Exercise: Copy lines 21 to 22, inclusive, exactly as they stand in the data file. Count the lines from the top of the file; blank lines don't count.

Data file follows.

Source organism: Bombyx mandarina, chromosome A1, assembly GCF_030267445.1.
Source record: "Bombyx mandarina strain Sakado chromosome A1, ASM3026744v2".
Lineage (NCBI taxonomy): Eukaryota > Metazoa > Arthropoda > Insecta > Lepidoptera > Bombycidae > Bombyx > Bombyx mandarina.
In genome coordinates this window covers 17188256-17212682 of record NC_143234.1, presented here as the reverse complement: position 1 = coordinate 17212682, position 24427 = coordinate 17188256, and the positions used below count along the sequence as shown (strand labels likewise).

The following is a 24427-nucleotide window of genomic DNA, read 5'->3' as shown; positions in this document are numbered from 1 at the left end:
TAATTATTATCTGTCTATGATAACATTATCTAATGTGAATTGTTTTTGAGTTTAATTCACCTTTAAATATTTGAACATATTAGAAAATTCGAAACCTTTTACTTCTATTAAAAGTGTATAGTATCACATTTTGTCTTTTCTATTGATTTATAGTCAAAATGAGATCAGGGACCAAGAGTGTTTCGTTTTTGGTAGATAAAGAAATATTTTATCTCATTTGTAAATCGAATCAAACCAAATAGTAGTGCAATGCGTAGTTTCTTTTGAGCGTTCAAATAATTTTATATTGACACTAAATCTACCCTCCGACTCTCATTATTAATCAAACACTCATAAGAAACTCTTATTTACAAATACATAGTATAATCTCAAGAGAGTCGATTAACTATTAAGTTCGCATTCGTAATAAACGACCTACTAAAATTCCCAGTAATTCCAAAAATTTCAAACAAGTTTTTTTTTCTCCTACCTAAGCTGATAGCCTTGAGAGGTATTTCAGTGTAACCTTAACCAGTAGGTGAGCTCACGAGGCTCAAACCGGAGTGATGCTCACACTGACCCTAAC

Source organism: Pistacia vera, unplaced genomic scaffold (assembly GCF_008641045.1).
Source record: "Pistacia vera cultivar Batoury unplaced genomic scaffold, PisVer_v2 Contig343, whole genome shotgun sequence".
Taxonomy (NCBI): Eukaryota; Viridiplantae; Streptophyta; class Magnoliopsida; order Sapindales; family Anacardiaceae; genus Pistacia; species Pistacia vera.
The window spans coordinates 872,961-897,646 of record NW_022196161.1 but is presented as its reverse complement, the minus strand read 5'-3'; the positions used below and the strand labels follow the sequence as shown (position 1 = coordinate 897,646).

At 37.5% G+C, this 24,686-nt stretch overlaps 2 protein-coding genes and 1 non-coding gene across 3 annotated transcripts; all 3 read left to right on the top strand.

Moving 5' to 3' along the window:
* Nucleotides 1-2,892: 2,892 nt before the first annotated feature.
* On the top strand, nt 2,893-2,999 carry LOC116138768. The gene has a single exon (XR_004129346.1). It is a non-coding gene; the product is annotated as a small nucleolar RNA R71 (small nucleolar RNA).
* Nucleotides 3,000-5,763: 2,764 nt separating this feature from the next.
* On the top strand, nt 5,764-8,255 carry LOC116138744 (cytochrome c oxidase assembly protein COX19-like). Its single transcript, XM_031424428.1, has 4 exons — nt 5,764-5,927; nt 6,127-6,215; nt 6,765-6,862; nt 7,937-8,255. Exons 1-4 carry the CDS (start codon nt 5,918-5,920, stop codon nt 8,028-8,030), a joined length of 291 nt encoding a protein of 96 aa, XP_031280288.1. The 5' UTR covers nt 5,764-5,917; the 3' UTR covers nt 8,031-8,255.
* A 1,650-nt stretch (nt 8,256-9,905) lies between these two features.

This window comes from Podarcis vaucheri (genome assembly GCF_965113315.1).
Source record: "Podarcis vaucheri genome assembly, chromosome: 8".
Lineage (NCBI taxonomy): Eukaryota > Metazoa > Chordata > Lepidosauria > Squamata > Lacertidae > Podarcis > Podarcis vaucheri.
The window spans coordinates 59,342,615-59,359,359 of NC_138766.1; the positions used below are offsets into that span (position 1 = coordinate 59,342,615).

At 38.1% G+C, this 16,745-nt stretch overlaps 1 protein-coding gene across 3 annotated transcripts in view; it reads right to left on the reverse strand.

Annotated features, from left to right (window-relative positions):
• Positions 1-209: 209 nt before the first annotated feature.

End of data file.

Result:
The window spans coordinates 59,342,615-59,359,359 of NC_138766.1; the positions used below are offsets into that span (position 1 = coordinate 59,342,615).

At 38.1% G+C, this 16,745-nt stretch overlaps 1 protein-coding gene across 3 annotated transcripts in view; it reads right to left on the reverse strand.